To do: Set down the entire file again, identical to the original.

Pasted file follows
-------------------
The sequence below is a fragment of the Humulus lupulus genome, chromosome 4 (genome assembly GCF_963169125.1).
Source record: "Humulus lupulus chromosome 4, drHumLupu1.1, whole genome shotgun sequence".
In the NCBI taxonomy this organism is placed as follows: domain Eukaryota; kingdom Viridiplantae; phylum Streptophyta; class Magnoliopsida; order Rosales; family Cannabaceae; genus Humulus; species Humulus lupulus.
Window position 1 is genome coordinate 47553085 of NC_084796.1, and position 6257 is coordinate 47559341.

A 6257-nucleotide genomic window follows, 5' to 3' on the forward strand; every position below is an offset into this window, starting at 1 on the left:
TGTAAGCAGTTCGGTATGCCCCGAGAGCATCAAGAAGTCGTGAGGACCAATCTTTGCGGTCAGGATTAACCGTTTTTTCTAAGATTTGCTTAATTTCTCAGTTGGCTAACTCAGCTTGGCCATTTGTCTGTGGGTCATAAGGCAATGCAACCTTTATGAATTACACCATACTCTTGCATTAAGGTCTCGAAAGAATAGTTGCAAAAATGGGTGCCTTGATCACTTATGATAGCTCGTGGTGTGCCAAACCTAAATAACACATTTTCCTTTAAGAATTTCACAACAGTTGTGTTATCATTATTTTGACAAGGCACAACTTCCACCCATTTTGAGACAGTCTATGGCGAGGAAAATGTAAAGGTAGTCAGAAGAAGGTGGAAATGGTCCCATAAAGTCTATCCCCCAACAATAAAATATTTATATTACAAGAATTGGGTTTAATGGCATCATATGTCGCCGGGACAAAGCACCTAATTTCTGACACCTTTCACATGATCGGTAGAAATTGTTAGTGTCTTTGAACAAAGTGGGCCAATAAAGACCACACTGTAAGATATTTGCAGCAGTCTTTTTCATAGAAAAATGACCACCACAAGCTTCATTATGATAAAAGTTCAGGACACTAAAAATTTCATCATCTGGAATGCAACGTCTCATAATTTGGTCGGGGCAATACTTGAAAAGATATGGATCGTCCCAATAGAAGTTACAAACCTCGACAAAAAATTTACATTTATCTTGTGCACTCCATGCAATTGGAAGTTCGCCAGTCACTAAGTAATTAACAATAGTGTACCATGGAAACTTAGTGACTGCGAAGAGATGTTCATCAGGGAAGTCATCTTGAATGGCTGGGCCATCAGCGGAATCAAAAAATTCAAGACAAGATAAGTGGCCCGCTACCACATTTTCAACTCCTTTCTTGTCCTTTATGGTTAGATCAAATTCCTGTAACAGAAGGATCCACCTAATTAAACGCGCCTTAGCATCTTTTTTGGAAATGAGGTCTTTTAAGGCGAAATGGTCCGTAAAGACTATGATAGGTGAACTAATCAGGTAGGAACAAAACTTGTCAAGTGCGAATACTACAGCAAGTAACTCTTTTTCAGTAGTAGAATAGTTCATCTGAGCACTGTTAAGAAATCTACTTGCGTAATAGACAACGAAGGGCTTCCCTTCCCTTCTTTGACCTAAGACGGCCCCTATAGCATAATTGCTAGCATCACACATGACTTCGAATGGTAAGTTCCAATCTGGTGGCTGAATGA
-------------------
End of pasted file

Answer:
The sequence below is a fragment of the Humulus lupulus genome, chromosome 4 (genome assembly GCF_963169125.1).
Source record: "Humulus lupulus chromosome 4, drHumLupu1.1, whole genome shotgun sequence".
In the NCBI taxonomy this organism is placed as follows: domain Eukaryota; kingdom Viridiplantae; phylum Streptophyta; class Magnoliopsida; order Rosales; family Cannabaceae; genus Humulus; species Humulus lupulus.
Window position 1 is genome coordinate 47553085 of NC_084796.1, and position 6257 is coordinate 47559341.

A 6257-nucleotide genomic window follows, 5' to 3' on the forward strand; every position below is an offset into this window, starting at 1 on the left:
TGTAAGCAGTTCGGTATGCCCCGAGAGCATCAAGAAGTCGTGAGGACCAATCTTTGCGGTCAGGATTAACCGTTTTTTCTAAGATTTGCTTAATTTCTCAGTTGGCTAACTCAGCTTGGCCATTTGTCTGTGGGTCATAAGGCAATGCAACCTTTATGAATTACACCATACTCTTGCATTAAGGTCTCGAAAGAATAGTTGCAAAAATGGGTGCCTTGATCACTTATGATAGCTCGTGGTGTGCCAAACCTAAATAACACATTTTCCTTTAAGAATTTCACAACAGTTGTGTTATCATTATTTTGACAAGGCACAACTTCCACCCATTTTGAGACAGTCTATGGCGAGGAAAATGTAAAGGTAGTCAGAAGAAGGTGGAAATGGTCCCATAAAGTCTATCCCCCAACAATAAAATATTTATATTACAAGAATTGGGTTTAATGGCATCATATGTCGCCGGGACAAAGCACCTAATTTCTGACACCTTTCACATGATCGGTAGAAATTGTTAGTGTCTTTGAACAAAGTGGGCCAATAAAGACCACACTGTAAGATATTTGCAGCAGTCTTTTTCATAGAAAAATGACCACCACAAGCTTCATTATGATAAAAGTTCAGGACACTAAAAATTTCATCATCTGGAATGCAACGTCTCATAATTTGGTCGGGGCAATACTTGAAAAGATATGGATCGTCCCAATAGAAGTTACAAACCTCGACAAAAAATTTACATTTATCTTGTGCACTCCATGCAATTGGAAGTTCGCCAGTCACTAAGTAATTAACAATAGTGTACCATGGAAACTTAGTGACTGCGAAGAGATGTTCATCAGGGAAGTCATCTTGAATGGCTGGGCCATCAGCGGAATCAAAAAATTCAAGACAAGATAAGTGGCCCGCTACCACATTTTCAACTCCTTTCTTGTCCTTTATGGTTAGATCAAATTCCTGTAACAGAAGGATCCACCTAATTAAACGCGCCTTAGCATCTTTTTTGGAAATGAGGTCTTTTAAGGCGAAATGGTCCGTAAAGACTATGATAGGTGAACTAATCAGGTAGGAACAAAACTTGTCAAGTGCGAATACTACAGCAAGTAACTCTTTTTCAGTAGTAGAATAGTTCATCTGAGCACTGTTAAGAAATCTACTTGCGTAATAGACAACGAAGGGCTTCCCTTCCCTTCTTTGACCTAAGACGGCCCCTATAGCATAATTGCTAGCATCACACATGACTTCGAATGGTAAGTTCCAATCTGGTGGCTGAATGA